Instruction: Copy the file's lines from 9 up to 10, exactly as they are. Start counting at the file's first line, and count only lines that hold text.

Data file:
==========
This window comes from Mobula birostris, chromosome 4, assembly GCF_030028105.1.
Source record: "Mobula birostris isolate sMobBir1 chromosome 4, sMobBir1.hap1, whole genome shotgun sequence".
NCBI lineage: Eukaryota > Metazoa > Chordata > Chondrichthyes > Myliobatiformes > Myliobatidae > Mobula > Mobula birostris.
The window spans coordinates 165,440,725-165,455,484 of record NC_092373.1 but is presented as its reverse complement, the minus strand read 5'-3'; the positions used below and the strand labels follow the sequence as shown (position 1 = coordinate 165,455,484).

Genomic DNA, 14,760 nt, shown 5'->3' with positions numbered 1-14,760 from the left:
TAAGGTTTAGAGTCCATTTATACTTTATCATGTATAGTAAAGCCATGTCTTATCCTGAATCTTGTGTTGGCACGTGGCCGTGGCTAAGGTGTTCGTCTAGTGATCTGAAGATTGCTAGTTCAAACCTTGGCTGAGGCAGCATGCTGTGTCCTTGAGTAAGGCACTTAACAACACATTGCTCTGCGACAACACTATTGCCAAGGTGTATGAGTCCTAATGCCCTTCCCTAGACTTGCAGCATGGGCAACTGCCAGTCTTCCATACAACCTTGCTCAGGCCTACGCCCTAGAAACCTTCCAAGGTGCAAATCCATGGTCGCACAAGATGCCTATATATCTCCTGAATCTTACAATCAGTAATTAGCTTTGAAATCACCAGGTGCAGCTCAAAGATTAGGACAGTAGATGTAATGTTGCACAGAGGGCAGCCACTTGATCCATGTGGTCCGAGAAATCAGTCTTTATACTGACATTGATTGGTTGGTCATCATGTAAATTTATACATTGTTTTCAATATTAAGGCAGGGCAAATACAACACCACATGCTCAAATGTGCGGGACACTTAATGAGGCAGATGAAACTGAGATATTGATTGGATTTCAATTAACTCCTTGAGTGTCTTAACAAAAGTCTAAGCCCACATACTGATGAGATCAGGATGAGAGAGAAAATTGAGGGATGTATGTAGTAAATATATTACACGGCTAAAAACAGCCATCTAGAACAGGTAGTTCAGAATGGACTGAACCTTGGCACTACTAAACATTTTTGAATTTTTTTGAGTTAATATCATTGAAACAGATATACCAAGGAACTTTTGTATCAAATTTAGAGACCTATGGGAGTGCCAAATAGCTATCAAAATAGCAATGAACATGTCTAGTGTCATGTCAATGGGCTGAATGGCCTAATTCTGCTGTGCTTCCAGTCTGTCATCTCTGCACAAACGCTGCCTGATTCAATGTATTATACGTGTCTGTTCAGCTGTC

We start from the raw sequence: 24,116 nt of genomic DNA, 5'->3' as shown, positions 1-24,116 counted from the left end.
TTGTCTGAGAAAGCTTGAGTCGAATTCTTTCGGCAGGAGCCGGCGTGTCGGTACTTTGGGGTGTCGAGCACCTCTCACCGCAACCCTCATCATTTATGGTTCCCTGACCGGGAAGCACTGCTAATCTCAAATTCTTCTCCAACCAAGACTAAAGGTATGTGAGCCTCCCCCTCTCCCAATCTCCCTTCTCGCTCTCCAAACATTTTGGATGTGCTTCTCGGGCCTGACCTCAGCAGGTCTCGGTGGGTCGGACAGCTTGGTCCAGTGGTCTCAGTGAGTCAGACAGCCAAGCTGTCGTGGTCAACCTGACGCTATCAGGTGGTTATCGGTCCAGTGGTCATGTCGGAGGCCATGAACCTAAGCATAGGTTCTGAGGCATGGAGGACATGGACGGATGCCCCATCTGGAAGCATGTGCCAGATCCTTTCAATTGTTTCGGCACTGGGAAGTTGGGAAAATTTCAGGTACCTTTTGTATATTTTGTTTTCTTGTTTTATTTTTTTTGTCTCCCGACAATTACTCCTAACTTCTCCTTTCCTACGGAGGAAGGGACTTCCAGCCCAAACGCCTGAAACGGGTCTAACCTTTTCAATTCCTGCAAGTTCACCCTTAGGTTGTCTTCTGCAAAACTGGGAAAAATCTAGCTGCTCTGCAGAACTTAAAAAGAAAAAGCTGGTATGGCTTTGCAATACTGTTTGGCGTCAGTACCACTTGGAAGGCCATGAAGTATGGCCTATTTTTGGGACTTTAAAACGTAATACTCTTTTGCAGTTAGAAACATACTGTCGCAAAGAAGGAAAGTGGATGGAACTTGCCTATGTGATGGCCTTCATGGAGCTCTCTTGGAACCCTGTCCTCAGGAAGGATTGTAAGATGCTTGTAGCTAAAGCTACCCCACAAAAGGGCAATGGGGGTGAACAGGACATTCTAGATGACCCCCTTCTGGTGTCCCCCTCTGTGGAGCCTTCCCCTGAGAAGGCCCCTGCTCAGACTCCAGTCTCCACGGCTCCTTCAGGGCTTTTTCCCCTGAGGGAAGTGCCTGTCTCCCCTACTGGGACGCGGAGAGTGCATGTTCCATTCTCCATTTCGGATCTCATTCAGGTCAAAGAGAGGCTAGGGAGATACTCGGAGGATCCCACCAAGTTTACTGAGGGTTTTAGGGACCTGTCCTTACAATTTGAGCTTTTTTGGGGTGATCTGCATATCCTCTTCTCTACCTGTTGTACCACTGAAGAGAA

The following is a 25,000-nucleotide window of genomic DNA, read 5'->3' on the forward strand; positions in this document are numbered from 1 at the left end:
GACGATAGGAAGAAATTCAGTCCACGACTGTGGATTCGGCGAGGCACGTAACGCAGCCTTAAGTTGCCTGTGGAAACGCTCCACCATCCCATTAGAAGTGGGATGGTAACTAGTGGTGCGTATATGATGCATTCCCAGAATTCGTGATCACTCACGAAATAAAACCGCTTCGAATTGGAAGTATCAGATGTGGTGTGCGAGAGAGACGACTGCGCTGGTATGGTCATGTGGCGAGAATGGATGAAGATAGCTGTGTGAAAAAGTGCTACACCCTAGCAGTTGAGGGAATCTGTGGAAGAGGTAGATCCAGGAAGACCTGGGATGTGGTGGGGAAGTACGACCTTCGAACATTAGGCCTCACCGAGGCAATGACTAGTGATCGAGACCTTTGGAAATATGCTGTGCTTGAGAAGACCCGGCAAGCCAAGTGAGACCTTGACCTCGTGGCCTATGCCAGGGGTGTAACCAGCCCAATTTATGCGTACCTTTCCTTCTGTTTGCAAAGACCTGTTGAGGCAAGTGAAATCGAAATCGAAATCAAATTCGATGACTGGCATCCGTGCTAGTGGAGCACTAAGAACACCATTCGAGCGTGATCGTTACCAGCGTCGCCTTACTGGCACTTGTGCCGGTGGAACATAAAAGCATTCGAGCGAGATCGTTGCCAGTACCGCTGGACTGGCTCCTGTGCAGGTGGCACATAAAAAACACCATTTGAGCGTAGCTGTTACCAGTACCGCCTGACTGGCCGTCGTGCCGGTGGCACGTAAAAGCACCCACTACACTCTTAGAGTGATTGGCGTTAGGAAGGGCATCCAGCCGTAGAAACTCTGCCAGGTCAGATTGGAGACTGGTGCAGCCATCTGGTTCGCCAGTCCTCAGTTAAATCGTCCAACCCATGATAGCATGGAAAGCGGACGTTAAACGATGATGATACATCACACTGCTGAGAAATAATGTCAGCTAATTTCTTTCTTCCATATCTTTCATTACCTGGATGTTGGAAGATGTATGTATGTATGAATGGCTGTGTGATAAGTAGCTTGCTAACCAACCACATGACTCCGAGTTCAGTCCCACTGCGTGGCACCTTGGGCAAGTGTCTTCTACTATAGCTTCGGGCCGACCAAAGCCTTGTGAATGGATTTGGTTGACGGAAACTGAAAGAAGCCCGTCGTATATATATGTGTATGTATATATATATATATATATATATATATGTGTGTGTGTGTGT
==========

The following is a 25,000-nucleotide window of genomic DNA, read 5'->3' on the forward strand; positions in this document are numbered from 1 at the left end:
GACGATAGGAAGAAATTCAGTCCACGACTGTGGATTCGGCGAGGCACGTAACGCAGCCTTAAGTTGCCTGTGGAAACGCTCCACCATCCCATTAGAAGTGGGATGGTAACTAGTGGTGCGTATATGATGCATTCCCAGAATTCGTGATCACTCACGAAATAAAACCGCTTCGAATTGGAAGTATCAGATGTGGTGTGCGAGAGAGACGACTGCGCTGGTATGGTCATGTGGCGAGAATGGATGAAGATAGCTGTGTGAAAAAGTGCTACACCCTAGCAGTTGAGGGAATCTGTGGAAGAGGTAGATCCAGGAAGACCTGGGATGTGGTGGGGAAGTACGACCTTCGAACATTAGGCCTCACCGAGGCAATGACTAGTGATCGAGACCTTTGGAAATATGCTGTGCTTGAGAAGACCCGGCAAGCCAAGTGAGACCTTGACCTCGTGGCCTATGCCAGGGGTGTAACCAGCCCAATTTATGCGTACCTTTCCTTCTGTTTGCAAAGACCTGTTGAGGCAAGTGAAATCGAAATCGAAATCAAATTCGATGACTGGCATCCGTGCTAGTGGAGCACTAAGAACACCATTCGAGCGTGATCGTTACCAGCGTCGCCTTACTGGCACTTGTGCCGGTGGAACATAAAAGCATTCGAGCGAGATCGTTGCCAGTACCGCTGGACTGGCTCCTGTGCAGGTGGCACATAAAAAACACCATTTGAGCGTAGCTGTTACCAGTACCGCCTGACTGGCCGTCGTGCCGGTGGCACGTAAAAGCACCCACTACACTCTTAGAGTGATTGGCGTTAGGAAGGGCATCCAGCCGTAGAAACTCTGCCAGGTCAGATTGGAGACTGGTGCAGCCATCTGGTTCGCCAGTCCTCAGTTAAATCGTCCAACCCATGATAGCATGGAAAGCGGACGTTAAACGATGATGATACATCACACTGCTGAGAAATAATGTCAGCTAATTTCTTTCTTCCATATCTTTCATTACCTGGATGTTGGAAGATGTATGTATGTATGAATGGCTGTGTGATAAGTAGCTTGCTAACCAACCACATGACTCCGAGTTCAGTCCCACTGCGTGGCACCTTGGGCAAGTGTCTTCTACTATAGCTTCGGGCCGACCAAAGCCTTGTGAATGGATTTGGTTGACGGAAACTGAAAGAAGCCCGTCGTATATATATGTGTATGTATATATATATATATATATATATATATGTGTGTGTGTGTGT